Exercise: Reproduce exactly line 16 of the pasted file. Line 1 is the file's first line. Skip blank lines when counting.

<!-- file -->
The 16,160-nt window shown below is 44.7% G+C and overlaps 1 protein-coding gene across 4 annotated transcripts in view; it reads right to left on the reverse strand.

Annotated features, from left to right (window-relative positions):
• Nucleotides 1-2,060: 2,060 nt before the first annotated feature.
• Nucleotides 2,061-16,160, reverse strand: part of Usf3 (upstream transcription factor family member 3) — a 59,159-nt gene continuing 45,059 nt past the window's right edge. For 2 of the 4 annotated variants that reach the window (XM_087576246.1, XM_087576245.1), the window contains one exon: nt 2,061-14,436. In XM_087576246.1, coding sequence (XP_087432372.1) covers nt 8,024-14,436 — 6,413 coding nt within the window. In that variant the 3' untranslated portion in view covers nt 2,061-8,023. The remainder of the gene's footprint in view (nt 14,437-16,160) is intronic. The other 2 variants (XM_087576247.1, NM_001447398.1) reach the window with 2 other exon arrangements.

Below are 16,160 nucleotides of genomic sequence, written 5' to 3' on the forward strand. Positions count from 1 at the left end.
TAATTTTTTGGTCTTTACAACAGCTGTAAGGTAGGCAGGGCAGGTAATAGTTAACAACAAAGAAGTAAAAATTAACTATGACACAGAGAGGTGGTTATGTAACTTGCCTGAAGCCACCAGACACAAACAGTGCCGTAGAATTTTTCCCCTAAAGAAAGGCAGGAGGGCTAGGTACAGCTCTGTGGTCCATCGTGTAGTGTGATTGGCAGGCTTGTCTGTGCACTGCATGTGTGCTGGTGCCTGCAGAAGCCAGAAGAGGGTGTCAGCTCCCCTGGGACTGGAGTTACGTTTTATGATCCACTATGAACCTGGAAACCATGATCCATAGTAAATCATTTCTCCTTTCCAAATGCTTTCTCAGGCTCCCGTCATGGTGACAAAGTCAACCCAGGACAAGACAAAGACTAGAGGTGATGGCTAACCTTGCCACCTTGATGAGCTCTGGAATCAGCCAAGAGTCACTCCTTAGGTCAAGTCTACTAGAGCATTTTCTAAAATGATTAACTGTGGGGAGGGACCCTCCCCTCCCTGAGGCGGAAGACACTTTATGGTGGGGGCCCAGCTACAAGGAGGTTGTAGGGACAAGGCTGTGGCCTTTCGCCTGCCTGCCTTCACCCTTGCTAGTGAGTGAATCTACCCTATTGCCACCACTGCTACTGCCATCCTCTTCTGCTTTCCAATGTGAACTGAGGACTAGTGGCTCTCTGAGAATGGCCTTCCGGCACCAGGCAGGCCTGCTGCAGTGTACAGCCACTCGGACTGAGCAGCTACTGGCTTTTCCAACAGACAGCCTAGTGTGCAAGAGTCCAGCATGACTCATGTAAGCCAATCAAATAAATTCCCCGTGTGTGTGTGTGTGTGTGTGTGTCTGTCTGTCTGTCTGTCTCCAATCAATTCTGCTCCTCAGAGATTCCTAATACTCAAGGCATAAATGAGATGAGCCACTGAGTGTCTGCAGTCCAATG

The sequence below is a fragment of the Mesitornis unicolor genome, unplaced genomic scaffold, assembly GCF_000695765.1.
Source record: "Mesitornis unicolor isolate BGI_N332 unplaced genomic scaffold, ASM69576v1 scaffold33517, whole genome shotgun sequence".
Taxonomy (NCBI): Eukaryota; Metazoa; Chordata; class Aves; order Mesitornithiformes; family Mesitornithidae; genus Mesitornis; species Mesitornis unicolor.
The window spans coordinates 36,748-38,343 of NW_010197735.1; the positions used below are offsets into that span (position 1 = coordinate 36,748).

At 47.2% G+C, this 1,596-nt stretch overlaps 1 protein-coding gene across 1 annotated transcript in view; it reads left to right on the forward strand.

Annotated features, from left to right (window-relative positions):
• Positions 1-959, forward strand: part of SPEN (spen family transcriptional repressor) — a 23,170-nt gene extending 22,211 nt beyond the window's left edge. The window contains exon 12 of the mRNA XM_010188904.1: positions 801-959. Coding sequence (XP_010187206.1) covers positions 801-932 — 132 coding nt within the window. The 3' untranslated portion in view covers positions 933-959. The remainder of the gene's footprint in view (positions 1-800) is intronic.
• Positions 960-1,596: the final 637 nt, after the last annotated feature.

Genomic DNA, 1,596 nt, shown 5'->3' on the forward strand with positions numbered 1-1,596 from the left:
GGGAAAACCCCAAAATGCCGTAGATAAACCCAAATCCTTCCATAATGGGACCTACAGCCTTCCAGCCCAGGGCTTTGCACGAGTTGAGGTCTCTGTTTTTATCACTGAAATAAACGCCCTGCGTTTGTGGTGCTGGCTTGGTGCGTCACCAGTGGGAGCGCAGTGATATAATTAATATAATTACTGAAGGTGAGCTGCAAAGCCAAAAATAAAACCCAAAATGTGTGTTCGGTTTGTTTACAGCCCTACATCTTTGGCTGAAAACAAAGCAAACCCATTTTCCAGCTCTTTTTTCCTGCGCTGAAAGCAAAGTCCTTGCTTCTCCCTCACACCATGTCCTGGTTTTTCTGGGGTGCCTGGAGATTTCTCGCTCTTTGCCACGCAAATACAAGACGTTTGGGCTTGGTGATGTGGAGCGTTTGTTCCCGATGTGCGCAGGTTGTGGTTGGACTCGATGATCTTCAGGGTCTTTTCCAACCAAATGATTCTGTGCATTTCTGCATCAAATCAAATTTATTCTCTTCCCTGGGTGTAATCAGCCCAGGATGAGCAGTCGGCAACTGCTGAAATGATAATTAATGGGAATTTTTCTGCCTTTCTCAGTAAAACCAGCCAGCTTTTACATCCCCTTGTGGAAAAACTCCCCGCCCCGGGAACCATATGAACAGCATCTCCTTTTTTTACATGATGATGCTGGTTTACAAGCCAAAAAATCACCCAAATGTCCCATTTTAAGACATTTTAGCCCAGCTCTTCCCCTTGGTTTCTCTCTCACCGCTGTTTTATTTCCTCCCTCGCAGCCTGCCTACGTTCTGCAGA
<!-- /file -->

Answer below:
GGGAAAACCCCAAAATGCCGTAGATAAACCCAAATCCTTCCATAATGGGACCTACAGCCTTCCAGCCCAGGGCTTTGCACGAGTTGAGGTCTCTGTTTTTATCACTGAAATAAACGCCCTGCGTTTGTGGTGCTGGCTTGGTGCGTCACCAGTGGGAGCGCAGTGATATAATTAATATAATTACTGAAGGTGAGCTGCAAAGCCAAAAATAAAACCCAAAATGTGTGTTCGGTTTGTTTACAGCCCTACATCTTTGGCTGAAAACAAAGCAAACCCATTTTCCAGCTCTTTTTTCCTGCGCTGAAAGCAAAGTCCTTGCTTCTCCCTCACACCATGTCCTGGTTTTTCTGGGGTGCCTGGAGATTTCTCGCTCTTTGCCACGCAAATACAAGACGTTTGGGCTTGGTGATGTGGAGCGTTTGTTCCCGATGTGCGCAGGTTGTGGTTGGACTCGATGATCTTCAGGGTCTTTTCCAACCAAATGATTCTGTGCATTTCTGCATCAAATCAAATTTATTCTCTTCCCTGGGTGTAATCAGCCCAGGATGAGCAGTCGGCAACTGCTGAAATGATAATTAATGGGAATTTTTCTGCCTTTCTCAGTAAAACCAGCCAGCTTTTACATCCCCTTGTGGAAAAACTCCCCGCCCCGGGAACCATATGAACAGCATCTCCTTTTTTTACATGATGATGCTGGTTTACAAGCCAAAAAATCACCCAAATGTCCCATTTTAAGACATTTTAGCCCAGCTCTTCCCCTTGGTTTCTCTCTCACCGCTGTTTTATTTCCTCCCTCGCAGCCTGCCTACGTTCTGCAGA